Skies partially clear for Geminid meteor shower

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The object swings extremely close to the sun every 1.43 years, and the heat and gravity fracture off more rubble, which feeds the meteor shower.

Enter Slooh, the Washington Depot, Connecticut-based organization that connects telescopes around the globe.

The annual Geminid meteor shower is back, and will peak tonight during the overnight hours between midnight and dawn. For this reason, 3200 Phaethon is sometimes referred to as a "rock comet".

Observing the Geminids should be simple enough- just try get away from bright lights and look up into the sky, NASA suggested. The dust burns up when it runs into our planet's atmosphere, causing the shooting stars across the sky.

The astronomers at robotic telescope service Slooh have you covered tonight from at 9pm EST in the USA and 2am GMT on Thursday in the UK.

Skies should be mainly clear this evening for the meteor shower one of the best of the year. WeatherBell
Skies should be mainly clear this evening for the meteor shower one of the best of the year. WeatherBell

And Wednesday night should be especially good for viewing: The moon will be a thin, waning crescent that won't rise until 3:30 am and will only give off off dim light that shouldn't obscure the meteors.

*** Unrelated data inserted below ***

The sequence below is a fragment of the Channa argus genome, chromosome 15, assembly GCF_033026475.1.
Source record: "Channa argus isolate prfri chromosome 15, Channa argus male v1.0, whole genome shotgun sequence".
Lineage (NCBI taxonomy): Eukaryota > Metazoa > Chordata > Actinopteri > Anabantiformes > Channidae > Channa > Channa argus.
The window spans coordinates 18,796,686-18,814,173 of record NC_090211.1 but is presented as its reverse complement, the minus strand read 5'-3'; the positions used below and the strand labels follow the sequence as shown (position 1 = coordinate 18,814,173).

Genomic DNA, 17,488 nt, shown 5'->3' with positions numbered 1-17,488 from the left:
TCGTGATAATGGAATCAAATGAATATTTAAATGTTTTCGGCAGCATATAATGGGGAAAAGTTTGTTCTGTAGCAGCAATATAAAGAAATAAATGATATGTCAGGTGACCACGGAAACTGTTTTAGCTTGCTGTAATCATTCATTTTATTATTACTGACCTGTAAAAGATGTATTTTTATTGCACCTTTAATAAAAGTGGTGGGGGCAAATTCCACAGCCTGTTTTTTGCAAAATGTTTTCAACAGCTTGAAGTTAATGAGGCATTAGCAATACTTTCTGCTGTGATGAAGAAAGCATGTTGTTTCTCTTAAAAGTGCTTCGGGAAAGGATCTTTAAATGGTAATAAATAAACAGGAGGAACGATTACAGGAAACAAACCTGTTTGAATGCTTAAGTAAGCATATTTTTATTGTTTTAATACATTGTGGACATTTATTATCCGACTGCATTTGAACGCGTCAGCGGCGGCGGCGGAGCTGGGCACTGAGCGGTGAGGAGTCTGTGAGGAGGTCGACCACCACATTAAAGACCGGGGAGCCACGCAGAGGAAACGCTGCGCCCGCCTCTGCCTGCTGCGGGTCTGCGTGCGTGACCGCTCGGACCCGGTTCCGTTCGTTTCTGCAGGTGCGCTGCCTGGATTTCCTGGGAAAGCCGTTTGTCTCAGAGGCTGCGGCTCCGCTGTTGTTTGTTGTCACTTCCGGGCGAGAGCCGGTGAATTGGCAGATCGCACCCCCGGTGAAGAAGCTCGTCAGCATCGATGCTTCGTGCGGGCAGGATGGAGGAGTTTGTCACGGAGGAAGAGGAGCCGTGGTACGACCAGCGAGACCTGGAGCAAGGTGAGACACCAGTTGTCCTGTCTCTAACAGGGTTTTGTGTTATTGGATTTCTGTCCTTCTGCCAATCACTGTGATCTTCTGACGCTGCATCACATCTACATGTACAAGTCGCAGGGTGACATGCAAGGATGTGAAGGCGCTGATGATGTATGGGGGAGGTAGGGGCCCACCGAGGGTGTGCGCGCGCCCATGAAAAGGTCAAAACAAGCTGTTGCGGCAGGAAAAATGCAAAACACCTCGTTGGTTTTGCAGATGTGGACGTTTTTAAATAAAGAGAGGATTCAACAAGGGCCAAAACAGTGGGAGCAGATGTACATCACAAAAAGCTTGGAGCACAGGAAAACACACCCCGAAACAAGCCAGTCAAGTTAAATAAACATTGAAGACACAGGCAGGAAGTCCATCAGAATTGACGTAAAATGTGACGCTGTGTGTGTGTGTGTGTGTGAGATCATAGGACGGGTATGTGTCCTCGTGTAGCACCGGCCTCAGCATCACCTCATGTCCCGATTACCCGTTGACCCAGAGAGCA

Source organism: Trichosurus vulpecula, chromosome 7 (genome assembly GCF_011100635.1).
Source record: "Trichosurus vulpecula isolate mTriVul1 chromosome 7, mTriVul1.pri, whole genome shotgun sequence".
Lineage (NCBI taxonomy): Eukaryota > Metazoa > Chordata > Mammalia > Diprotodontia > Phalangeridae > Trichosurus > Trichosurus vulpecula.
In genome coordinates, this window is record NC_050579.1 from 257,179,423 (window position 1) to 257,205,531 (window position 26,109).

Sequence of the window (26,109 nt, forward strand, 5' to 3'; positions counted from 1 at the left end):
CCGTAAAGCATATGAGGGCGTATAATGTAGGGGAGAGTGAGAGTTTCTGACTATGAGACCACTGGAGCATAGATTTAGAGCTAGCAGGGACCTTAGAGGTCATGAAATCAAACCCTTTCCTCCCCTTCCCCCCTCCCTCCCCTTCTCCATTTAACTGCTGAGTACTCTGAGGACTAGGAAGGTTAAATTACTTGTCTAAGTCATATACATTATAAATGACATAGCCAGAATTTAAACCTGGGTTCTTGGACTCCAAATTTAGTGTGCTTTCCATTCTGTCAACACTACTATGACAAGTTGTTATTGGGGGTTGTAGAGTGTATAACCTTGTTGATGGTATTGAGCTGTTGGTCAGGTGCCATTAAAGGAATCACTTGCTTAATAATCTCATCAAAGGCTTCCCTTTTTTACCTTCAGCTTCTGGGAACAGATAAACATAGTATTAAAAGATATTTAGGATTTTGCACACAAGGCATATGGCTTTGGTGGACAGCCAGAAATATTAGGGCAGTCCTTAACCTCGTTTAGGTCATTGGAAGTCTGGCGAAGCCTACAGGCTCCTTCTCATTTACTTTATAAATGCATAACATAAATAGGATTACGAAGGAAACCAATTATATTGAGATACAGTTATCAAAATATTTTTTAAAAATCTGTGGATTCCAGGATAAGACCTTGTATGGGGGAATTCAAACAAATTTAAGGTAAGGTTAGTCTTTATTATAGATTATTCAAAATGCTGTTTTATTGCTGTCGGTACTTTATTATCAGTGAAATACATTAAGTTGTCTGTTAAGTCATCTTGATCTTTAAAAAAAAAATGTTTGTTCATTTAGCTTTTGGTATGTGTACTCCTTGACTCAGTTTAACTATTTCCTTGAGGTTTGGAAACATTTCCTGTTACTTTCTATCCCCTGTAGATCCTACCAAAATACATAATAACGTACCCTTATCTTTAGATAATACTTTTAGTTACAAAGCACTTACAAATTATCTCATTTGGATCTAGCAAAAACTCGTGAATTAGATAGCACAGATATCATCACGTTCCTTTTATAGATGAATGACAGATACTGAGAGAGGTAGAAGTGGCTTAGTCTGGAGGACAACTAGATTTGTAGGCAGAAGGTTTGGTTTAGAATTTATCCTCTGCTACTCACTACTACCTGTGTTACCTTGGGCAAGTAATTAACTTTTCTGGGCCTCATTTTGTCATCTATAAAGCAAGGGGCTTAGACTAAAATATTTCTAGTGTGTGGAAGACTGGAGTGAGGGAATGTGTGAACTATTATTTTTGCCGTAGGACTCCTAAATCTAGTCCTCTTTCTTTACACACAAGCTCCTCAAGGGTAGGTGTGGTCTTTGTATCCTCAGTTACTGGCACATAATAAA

The Geminids are expected to peak on the night of December 13 and early morning of December 14 this year.

With 3200 Phaethon being so close to earth, there will certainly be a chance that you can see it late at night during its passing if you own a telescope. But not all the meteors visible during the show won't technically be part of the Geminid shower.

The Geminid meteor shower gets its name because the meteors appear to radiate from the constellation Gemini. Keep in mind to find a dark spot to watch from and allow your eyes to adjust.

NASA is showing a livestream starting at 9 p.m. on Wednesday, from the Automated Lunar and Meteor Observatory at NASA's Marshall Space Flight Center in Huntsville, Ala. It can still be seen in the southern hemisphere, but it won't be high up the horizon. It'll be almost directly overhead by midnight in the Southwestern sky - at that point, all you'll need to do is look up!

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